Without the requested information, I can only provide you with the following general response, which will hopefully still answer your query. First of all, I am sorry to hear about the situation you have found yourself in.
If you have a contract for 48 hours work and that specifically excludes breaks, you can expect to work 48 hours a week and be paid for that amount of hours. Any breaks should be taken in addition to your working hours and it may mean that you end up being at work an extra hour to allow you to still work the contracted hours whilst you take breaks. For example, you work 4 days of 12 hours, which gives you 48 hours a week. If the contract specifically states that breaks are excluded then you may have to actually work 12 hours and have an hour break, meaning you are in work for 13 hours whilst still getting paid for 12.
If the employer is trying to say that you are in work for 12 hours and you use an hour break during that time, meaning you only work 11 hours and get paid for 11 only, then that should only happen if it specifically states in your contract that your breaks are unpaid and that they do not make up part of the 48 hours of work. If that is not the case, you are losing 4 hours a week by taking an hour unpaid break from the total you work, which means you are not working and getting paid for 48 hours.
If that happens, The employer’s actions will most likely amount to an unlawful deduction of wages, which is dealt with under the Employment Rights Act 1996.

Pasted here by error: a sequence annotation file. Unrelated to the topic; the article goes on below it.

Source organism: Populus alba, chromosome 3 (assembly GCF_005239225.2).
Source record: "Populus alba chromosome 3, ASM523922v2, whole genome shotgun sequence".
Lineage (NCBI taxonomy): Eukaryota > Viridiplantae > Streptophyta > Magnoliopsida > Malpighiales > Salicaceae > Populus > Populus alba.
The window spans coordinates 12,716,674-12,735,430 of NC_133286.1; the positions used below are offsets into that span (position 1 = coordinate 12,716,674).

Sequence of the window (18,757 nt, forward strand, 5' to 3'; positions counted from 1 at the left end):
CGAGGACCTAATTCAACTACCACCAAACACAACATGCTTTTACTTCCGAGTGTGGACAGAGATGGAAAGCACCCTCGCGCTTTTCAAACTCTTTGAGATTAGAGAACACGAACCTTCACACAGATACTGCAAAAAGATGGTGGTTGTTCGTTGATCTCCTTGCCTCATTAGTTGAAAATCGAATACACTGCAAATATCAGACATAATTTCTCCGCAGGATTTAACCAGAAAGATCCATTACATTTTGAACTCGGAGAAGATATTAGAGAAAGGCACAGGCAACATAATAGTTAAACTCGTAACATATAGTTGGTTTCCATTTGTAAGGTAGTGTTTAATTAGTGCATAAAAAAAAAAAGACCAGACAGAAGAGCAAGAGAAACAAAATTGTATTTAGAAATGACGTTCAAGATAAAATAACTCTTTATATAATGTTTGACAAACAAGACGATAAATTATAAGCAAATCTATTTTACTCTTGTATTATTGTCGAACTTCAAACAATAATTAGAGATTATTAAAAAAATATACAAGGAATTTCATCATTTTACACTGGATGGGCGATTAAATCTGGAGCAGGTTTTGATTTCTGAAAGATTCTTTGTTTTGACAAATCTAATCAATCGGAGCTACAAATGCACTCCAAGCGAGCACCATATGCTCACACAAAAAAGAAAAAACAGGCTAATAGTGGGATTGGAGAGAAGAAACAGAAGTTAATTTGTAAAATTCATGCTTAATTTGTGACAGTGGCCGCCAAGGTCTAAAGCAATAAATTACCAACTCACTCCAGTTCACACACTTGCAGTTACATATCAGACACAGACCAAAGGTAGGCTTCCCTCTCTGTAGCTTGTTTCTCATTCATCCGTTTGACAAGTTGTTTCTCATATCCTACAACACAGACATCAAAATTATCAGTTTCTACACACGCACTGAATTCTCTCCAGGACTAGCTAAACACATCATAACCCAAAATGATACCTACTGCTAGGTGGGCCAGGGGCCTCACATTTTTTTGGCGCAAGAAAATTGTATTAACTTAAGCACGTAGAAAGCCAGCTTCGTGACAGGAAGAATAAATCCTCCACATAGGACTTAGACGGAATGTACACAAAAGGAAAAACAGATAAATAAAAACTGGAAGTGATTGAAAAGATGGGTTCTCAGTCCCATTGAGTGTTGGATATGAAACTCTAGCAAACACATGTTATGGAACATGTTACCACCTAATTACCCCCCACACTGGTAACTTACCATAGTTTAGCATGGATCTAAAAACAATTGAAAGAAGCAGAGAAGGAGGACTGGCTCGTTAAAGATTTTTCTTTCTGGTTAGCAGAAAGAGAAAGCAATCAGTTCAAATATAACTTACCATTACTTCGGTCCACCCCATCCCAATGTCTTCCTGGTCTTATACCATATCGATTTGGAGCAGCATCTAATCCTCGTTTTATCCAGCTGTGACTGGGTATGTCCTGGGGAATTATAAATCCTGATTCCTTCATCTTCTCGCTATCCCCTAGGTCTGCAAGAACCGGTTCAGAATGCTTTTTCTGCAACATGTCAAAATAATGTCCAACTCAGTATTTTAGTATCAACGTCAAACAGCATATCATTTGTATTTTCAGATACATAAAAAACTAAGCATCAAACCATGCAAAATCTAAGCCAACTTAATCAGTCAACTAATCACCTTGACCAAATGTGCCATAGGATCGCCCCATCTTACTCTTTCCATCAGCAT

Deductions of wages occur when an employer either makes actual deductions from an employee’s pay, or they stop their pay altogether. Under law, an employer can only do these in the following circumstances:
- If it is legally allowed (e.g. to deduct tax)
- If it is to recover an earlier overpayment of wages made by the employer (no prior consent is needed, but at the same time they should discuss how this may affect the employee, considering any outgoings they have to meet)
- If the contract specifically allows for the deductions to be made
- If the employee has given their explicit written consent, such as in a separate written agreement
If none of the above exemptions apply, the deductions will most likely be treated as being unlawful. To take the matter further, the employer should be contacted in writing, advised that their actions are treated as unlawful deduction from wages and/or breach of contract and request that they repay the amount in question within 7 days. State that if they fail to do so, legal proceedings could follow to recover what has been unlawfully deducted.
If the employer does not return the money as requested, the following options are available to take things further:
1. Employment Tribunal - the time limit to claim is only 3 months from the date the last of the deductions were made. Before making the claim, ACAS must be engaged to negotiate with the employer and try to resolve this without the need for legal action. The next steps to initiate this procedure are to contact them, either online by filling in the following form (https://tell.acas.org.uk/find-a-solution-to-your-employment-dispute), or by phone on 0300(###) ###-####
2. County Court – this is an alternative way to claim and the advantage is that the time limit is a much longer 6 years. It is therefore a useful alternative if the 3-month deadline for the Employment Tribunal has been missed. Also, there is no need to negotiate before starting a claim and the claim can also be made online by going to: https://www.gov.uk/make-money-claim.
Ideally, by warning the employer that their actions are unlawful and that legal action is considered, they will be prompted to try and resolve this and return the money with the need to take things further.